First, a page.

You may know that I have a Masters degree in engineering.
And perhaps you also know that today I essentially help my clients to climb new performance levels - be it as a leader or as a team as a whole.
Of course, this involves a great deal of psychology - which is not exactly a focus of engineering studies.
So how can this be done? Well, quite simply: through a burning interest in psychological relationships (which I already developed as a teenager) and therefore ongoing intensive study of the most important topics.
And here comes the best: Due to my technical background I can pick up rather technically thinking people all the better and accompany them on their way.
I'm not telling this to impress, but to show that often seemingly contradictory topics have the greatest potential for success.
And I also find it exciting how our passions guide us in life.
My question to you: what completely different themes can you bring together so that you can benefit yourself and others? Feel free...
We've all been there (and I certainly have): we put off things that "should" be important and do less important stuff instead.
And please don't pretend that this hasn't happened to you. It really does affect everyone!
Why is it like that? Why do we sabotage ourselves? Why do we leave things undone when we know perfectly well that it needs to be done anyway?
Well, the answers to these questions fill entire bookshelves and video platforms. So it seems relevant.
The problem: most advice focuses on techniques to stop procrastination. That's all well and good, but there are root causes underlying the phenomenon that hardly anyone addresses.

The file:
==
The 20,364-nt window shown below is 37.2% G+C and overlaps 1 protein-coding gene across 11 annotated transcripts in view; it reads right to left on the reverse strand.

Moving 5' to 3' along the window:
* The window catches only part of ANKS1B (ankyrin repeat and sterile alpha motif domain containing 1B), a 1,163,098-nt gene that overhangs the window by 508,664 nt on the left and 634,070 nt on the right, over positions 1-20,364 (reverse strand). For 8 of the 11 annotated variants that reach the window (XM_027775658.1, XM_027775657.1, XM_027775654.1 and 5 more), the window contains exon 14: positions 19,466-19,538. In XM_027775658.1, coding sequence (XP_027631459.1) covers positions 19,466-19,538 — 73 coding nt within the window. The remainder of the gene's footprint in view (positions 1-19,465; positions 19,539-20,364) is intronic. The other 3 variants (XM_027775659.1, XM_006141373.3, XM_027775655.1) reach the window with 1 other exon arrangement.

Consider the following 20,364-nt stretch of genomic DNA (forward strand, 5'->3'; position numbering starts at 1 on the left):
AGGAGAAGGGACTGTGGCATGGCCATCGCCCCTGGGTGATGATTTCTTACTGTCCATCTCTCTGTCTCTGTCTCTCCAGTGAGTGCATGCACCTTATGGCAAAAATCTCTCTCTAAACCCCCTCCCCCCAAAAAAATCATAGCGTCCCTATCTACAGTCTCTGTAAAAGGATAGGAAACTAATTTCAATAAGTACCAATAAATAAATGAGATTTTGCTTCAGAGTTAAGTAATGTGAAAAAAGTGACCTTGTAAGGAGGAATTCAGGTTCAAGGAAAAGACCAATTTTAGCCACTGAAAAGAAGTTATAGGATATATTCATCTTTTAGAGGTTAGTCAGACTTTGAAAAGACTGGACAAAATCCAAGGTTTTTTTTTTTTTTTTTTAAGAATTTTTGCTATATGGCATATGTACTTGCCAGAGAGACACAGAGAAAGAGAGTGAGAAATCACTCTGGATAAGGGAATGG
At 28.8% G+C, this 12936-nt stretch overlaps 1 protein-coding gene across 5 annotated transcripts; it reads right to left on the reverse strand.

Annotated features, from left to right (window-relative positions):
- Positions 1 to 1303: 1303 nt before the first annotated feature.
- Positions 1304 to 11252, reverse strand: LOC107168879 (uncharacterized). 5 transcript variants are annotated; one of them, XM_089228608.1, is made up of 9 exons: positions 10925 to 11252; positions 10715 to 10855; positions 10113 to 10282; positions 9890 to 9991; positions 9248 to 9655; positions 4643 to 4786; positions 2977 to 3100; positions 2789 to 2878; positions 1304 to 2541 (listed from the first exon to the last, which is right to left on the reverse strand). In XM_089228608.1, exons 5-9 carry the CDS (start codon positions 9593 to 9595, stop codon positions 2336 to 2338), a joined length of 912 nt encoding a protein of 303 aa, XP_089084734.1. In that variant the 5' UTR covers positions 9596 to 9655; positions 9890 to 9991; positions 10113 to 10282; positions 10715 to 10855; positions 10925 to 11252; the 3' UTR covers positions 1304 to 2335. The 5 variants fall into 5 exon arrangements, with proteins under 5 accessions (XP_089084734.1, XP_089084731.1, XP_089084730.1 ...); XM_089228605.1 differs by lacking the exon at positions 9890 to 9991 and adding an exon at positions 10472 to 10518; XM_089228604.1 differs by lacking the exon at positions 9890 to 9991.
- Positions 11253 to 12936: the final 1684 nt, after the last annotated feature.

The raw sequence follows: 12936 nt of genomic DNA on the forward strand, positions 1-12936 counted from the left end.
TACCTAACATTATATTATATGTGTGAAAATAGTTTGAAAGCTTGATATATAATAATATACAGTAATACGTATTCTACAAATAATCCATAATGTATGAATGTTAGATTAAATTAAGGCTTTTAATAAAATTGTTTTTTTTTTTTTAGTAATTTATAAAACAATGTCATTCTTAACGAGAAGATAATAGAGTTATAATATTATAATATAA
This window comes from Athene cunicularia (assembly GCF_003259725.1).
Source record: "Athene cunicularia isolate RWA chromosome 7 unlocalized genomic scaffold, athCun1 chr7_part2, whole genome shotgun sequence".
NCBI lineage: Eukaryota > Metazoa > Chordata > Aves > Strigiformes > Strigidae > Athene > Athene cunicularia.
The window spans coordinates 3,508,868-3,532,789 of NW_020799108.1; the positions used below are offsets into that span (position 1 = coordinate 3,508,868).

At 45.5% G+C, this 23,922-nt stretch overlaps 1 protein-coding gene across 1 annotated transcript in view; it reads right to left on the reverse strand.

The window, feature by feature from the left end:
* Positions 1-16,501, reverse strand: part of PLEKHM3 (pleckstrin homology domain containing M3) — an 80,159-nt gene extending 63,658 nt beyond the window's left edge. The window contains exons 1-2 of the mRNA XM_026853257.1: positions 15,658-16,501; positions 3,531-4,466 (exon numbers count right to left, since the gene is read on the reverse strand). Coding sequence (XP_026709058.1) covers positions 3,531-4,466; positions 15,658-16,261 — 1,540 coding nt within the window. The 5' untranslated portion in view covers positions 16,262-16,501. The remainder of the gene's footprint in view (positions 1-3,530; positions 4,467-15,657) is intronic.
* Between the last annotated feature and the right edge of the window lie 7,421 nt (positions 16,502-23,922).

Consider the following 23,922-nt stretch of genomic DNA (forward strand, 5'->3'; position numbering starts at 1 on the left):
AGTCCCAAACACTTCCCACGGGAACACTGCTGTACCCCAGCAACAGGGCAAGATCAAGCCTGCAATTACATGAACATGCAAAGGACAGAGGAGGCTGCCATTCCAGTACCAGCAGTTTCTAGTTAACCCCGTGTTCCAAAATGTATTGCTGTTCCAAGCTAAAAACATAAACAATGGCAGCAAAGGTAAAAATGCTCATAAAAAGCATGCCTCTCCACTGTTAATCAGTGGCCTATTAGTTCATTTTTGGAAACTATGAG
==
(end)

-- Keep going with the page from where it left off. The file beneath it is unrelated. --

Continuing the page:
Question for today: What wonderful things are there in your life that you don't appreciate enough?
Here's an off-the-cuff list of simple things that I'm always grateful for (and that many people sadly don't have):
Hot water in the shower in the morning
Incredibly good health care
Buses and trains that you can simply rely on
Walking on the street at night without fear
Respectful interaction with each other
Clean rivers and lakes
The possibility to travel
A heated apartment
Living in freedom
What are your things you are grateful for?
Do you ever catch yourself saying, "I don't have time for that"? Well, you are not alone.
But unfortunately, the statement is simply wrong. Because: You always have enough time. You always find time for the really important things.
You notice this when something unpredictable happens: be it an emergency at home, sick children or a significant problem with a customer.
All of a sudden, we have the time to take care of it. What happened? You reprioritized.
The problem: that prioritization comes from the outside. You are being reactive at this moment.
The best leaders, on the other hand, prioritize proactively. For the most part, they set their own agenda. They determine what is important. And they spend their time accordingly.
I don’t know about you, but most people are good at talking to others and not good at listening. There is an old, yet true leadership advice: to become more influential (hence a better leader, a better parent, a better sales person), start talking less and listening more.
I want to take this a step further: Most people listen too much to themselves and talk too much to others. What do I mean by this? Well, we all listen constantly to our own stories and beliefs that are rooted in our past. This hardwiring in our brain is a survival mechanism, but here comes the twist: It prevents us from growing, and if we talk too much to others instead of listening, it makes it even worse.
“Talking to yourself” means that you consciously choose the thoughts that you want to guide your decisions and actions. As this sounds a bit theoretical, here are...